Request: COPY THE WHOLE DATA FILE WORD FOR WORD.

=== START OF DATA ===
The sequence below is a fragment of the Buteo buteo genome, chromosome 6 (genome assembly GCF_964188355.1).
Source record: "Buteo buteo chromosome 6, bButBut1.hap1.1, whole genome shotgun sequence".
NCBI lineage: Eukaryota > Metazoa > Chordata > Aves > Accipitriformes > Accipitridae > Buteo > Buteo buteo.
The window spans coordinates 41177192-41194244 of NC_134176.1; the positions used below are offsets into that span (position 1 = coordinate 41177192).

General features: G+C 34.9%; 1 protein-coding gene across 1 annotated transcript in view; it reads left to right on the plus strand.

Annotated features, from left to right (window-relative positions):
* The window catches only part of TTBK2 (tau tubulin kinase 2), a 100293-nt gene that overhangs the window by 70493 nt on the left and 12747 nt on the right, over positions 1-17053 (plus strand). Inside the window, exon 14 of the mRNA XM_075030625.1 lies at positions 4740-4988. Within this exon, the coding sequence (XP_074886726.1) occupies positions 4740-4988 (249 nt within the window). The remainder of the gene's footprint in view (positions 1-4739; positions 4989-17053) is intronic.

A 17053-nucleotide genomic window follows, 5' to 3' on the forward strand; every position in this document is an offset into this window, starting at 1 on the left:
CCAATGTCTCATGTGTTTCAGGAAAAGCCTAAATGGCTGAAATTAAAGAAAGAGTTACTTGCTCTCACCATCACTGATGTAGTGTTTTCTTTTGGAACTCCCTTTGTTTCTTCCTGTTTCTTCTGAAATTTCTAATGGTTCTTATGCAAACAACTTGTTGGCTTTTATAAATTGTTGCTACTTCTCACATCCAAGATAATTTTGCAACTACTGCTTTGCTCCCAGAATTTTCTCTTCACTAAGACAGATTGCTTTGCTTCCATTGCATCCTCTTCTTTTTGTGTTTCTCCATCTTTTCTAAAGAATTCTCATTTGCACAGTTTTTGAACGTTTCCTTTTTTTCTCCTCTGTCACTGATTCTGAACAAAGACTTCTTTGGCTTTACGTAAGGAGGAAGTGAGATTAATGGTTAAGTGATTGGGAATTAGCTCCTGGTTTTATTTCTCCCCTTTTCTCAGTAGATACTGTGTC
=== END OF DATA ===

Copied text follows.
The sequence below is a fragment of the Buteo buteo genome, chromosome 6 (genome assembly GCF_964188355.1).
Source record: "Buteo buteo chromosome 6, bButBut1.hap1.1, whole genome shotgun sequence".
NCBI lineage: Eukaryota > Metazoa > Chordata > Aves > Accipitriformes > Accipitridae > Buteo > Buteo buteo.
The window spans coordinates 41177192-41194244 of NC_134176.1; the positions used below are offsets into that span (position 1 = coordinate 41177192).

General features: G+C 34.9%; 1 protein-coding gene across 1 annotated transcript in view; it reads left to right on the plus strand.

Annotated features, from left to right (window-relative positions):
* The window catches only part of TTBK2 (tau tubulin kinase 2), a 100293-nt gene that overhangs the window by 70493 nt on the left and 12747 nt on the right, over positions 1-17053 (plus strand). Inside the window, exon 14 of the mRNA XM_075030625.1 lies at positions 4740-4988. Within this exon, the coding sequence (XP_074886726.1) occupies positions 4740-4988 (249 nt within the window). The remainder of the gene's footprint in view (positions 1-4739; positions 4989-17053) is intronic.

A 17053-nucleotide genomic window follows, 5' to 3' on the forward strand; every position in this document is an offset into this window, starting at 1 on the left:
CCAATGTCTCATGTGTTTCAGGAAAAGCCTAAATGGCTGAAATTAAAGAAAGAGTTACTTGCTCTCACCATCACTGATGTAGTGTTTTCTTTTGGAACTCCCTTTGTTTCTTCCTGTTTCTTCTGAAATTTCTAATGGTTCTTATGCAAACAACTTGTTGGCTTTTATAAATTGTTGCTACTTCTCACATCCAAGATAATTTTGCAACTACTGCTTTGCTCCCAGAATTTTCTCTTCACTAAGACAGATTGCTTTGCTTCCATTGCATCCTCTTCTTTTTGTGTTTCTCCATCTTTTCTAAAGAATTCTCATTTGCACAGTTTTTGAACGTTTCCTTTTTTTCTCCTCTGTCACTGATTCTGAACAAAGACTTCTTTGGCTTTACGTAAGGAGGAAGTGAGATTAATGGTTAAGTGATTGGGAATTAGCTCCTGGTTTTATTTCTCCCCTTTTCTCAGTAGATACTGTGTC